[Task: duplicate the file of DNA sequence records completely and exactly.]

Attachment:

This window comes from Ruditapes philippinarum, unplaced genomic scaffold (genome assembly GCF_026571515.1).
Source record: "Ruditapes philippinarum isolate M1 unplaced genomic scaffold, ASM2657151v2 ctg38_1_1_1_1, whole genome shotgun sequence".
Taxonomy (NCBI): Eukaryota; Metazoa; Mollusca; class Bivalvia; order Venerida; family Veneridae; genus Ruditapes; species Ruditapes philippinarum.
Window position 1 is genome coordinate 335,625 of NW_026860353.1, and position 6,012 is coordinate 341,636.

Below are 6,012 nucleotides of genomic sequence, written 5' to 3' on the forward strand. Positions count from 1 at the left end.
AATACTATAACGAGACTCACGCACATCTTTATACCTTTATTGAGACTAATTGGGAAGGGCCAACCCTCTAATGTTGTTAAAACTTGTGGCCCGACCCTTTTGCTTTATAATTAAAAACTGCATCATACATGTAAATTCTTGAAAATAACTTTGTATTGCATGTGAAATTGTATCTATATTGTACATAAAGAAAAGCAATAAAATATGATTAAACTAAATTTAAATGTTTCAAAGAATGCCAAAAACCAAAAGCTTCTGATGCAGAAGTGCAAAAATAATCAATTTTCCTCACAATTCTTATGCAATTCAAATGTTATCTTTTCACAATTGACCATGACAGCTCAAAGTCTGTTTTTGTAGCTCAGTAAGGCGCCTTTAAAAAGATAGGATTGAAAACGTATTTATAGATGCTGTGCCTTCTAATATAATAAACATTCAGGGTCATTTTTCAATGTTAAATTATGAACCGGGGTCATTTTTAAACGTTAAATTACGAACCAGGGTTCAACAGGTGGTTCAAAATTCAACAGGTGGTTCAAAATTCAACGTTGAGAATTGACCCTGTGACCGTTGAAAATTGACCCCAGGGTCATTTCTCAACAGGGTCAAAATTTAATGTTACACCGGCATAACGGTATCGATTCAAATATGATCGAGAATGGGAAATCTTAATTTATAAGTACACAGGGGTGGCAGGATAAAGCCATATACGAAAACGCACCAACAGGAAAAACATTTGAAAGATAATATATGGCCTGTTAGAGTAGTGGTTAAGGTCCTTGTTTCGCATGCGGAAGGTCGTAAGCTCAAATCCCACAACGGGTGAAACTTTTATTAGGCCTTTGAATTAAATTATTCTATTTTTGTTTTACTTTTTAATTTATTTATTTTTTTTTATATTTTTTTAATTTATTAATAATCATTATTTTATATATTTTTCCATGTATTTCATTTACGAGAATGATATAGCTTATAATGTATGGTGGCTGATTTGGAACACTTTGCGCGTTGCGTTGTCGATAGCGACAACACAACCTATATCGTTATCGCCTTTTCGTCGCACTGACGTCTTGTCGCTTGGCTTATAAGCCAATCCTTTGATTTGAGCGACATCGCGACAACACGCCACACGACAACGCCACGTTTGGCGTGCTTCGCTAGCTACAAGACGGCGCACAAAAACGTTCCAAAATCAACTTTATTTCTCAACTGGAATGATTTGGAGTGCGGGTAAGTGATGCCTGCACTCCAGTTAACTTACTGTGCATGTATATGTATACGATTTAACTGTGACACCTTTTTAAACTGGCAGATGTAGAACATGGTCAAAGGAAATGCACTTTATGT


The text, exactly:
This window comes from Ruditapes philippinarum, unplaced genomic scaffold (genome assembly GCF_026571515.1).
Source record: "Ruditapes philippinarum isolate M1 unplaced genomic scaffold, ASM2657151v2 ctg38_1_1_1_1, whole genome shotgun sequence".
Taxonomy (NCBI): Eukaryota; Metazoa; Mollusca; class Bivalvia; order Venerida; family Veneridae; genus Ruditapes; species Ruditapes philippinarum.
Window position 1 is genome coordinate 335,625 of NW_026860353.1, and position 6,012 is coordinate 341,636.

Below are 6,012 nucleotides of genomic sequence, written 5' to 3' on the forward strand. Positions count from 1 at the left end.
AATACTATAACGAGACTCACGCACATCTTTATACCTTTATTGAGACTAATTGGGAAGGGCCAACCCTCTAATGTTGTTAAAACTTGTGGCCCGACCCTTTTGCTTTATAATTAAAAACTGCATCATACATGTAAATTCTTGAAAATAACTTTGTATTGCATGTGAAATTGTATCTATATTGTACATAAAGAAAAGCAATAAAATATGATTAAACTAAATTTAAATGTTTCAAAGAATGCCAAAAACCAAAAGCTTCTGATGCAGAAGTGCAAAAATAATCAATTTTCCTCACAATTCTTATGCAATTCAAATGTTATCTTTTCACAATTGACCATGACAGCTCAAAGTCTGTTTTTGTAGCTCAGTAAGGCGCCTTTAAAAAGATAGGATTGAAAACGTATTTATAGATGCTGTGCCTTCTAATATAATAAACATTCAGGGTCATTTTTCAATGTTAAATTATGAACCGGGGTCATTTTTAAACGTTAAATTACGAACCAGGGTTCAACAGGTGGTTCAAAATTCAACAGGTGGTTCAAAATTCAACGTTGAGAATTGACCCTGTGACCGTTGAAAATTGACCCCAGGGTCATTTCTCAACAGGGTCAAAATTTAATGTTACACCGGCATAACGGTATCGATTCAAATATGATCGAGAATGGGAAATCTTAATTTATAAGTACACAGGGGTGGCAGGATAAAGCCATATACGAAAACGCACCAACAGGAAAAACATTTGAAAGATAATATATGGCCTGTTAGAGTAGTGGTTAAGGTCCTTGTTTCGCATGCGGAAGGTCGTAAGCTCAAATCCCACAACGGGTGAAACTTTTATTAGGCCTTTGAATTAAATTATTCTATTTTTGTTTTACTTTTTAATTTATTTATTTTTTTTTATATTTTTTTAATTTATTAATAATCATTATTTTATATATTTTTCCATGTATTTCATTTACGAGAATGATATAGCTTATAATGTATGGTGGCTGATTTGGAACACTTTGCGCGTTGCGTTGTCGATAGCGACAACACAACCTATATCGTTATCGCCTTTTCGTCGCACTGACGTCTTGTCGCTTGGCTTATAAGCCAATCCTTTGATTTGAGCGACATCGCGACAACACGCCACACGACAACGCCACGTTTGGCGTGCTTCGCTAGCTACAAGACGGCGCACAAAAACGTTCCAAAATCAACTTTATTTCTCAACTGGAATGATTTGGAGTGCGGGTAAGTGATGCCTGCACTCCAGTTAACTTACTGTGCATGTATATGTATACGATTTAACTGTGACACCTTTTTAAACTGGCAGATGTAGAACATGGTCAAAGGAAATGCACTTTATGT